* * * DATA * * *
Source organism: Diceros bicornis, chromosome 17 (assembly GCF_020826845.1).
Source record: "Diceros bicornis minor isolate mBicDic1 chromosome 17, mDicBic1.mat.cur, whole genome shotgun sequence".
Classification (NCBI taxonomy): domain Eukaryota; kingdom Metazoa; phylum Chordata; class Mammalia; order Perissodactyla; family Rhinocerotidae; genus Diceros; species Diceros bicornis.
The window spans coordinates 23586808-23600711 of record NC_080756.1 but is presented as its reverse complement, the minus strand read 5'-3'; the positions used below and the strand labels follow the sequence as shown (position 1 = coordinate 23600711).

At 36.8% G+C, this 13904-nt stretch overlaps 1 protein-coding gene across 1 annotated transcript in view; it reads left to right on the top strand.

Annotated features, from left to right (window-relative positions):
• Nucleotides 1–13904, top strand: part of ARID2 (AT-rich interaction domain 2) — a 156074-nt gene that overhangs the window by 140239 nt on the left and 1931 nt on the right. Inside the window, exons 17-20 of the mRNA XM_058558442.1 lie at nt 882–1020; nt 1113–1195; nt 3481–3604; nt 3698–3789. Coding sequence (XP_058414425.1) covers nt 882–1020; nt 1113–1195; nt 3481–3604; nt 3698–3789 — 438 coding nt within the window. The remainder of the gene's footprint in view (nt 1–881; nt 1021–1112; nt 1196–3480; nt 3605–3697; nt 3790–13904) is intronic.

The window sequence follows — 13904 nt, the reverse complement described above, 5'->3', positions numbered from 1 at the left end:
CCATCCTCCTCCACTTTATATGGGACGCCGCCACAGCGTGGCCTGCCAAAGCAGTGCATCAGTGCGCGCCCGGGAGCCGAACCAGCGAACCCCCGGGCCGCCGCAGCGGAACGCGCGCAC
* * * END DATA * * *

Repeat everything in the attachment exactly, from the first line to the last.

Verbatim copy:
Source organism: Diceros bicornis, chromosome 17 (assembly GCF_020826845.1).
Source record: "Diceros bicornis minor isolate mBicDic1 chromosome 17, mDicBic1.mat.cur, whole genome shotgun sequence".
Classification (NCBI taxonomy): domain Eukaryota; kingdom Metazoa; phylum Chordata; class Mammalia; order Perissodactyla; family Rhinocerotidae; genus Diceros; species Diceros bicornis.
The window spans coordinates 23586808-23600711 of record NC_080756.1 but is presented as its reverse complement, the minus strand read 5'-3'; the positions used below and the strand labels follow the sequence as shown (position 1 = coordinate 23600711).

At 36.8% G+C, this 13904-nt stretch overlaps 1 protein-coding gene across 1 annotated transcript in view; it reads left to right on the top strand.

Annotated features, from left to right (window-relative positions):
• Nucleotides 1–13904, top strand: part of ARID2 (AT-rich interaction domain 2) — a 156074-nt gene that overhangs the window by 140239 nt on the left and 1931 nt on the right. Inside the window, exons 17-20 of the mRNA XM_058558442.1 lie at nt 882–1020; nt 1113–1195; nt 3481–3604; nt 3698–3789. Coding sequence (XP_058414425.1) covers nt 882–1020; nt 1113–1195; nt 3481–3604; nt 3698–3789 — 438 coding nt within the window. The remainder of the gene's footprint in view (nt 1–881; nt 1021–1112; nt 1196–3480; nt 3605–3697; nt 3790–13904) is intronic.

The window sequence follows — 13904 nt, the reverse complement described above, 5'->3', positions numbered from 1 at the left end:
CCATCCTCCTCCACTTTATATGGGACGCCGCCACAGCGTGGCCTGCCAAAGCAGTGCATCAGTGCGCGCCCGGGAGCCGAACCAGCGAACCCCCGGGCCGCCGCAGCGGAACGCGCGCAC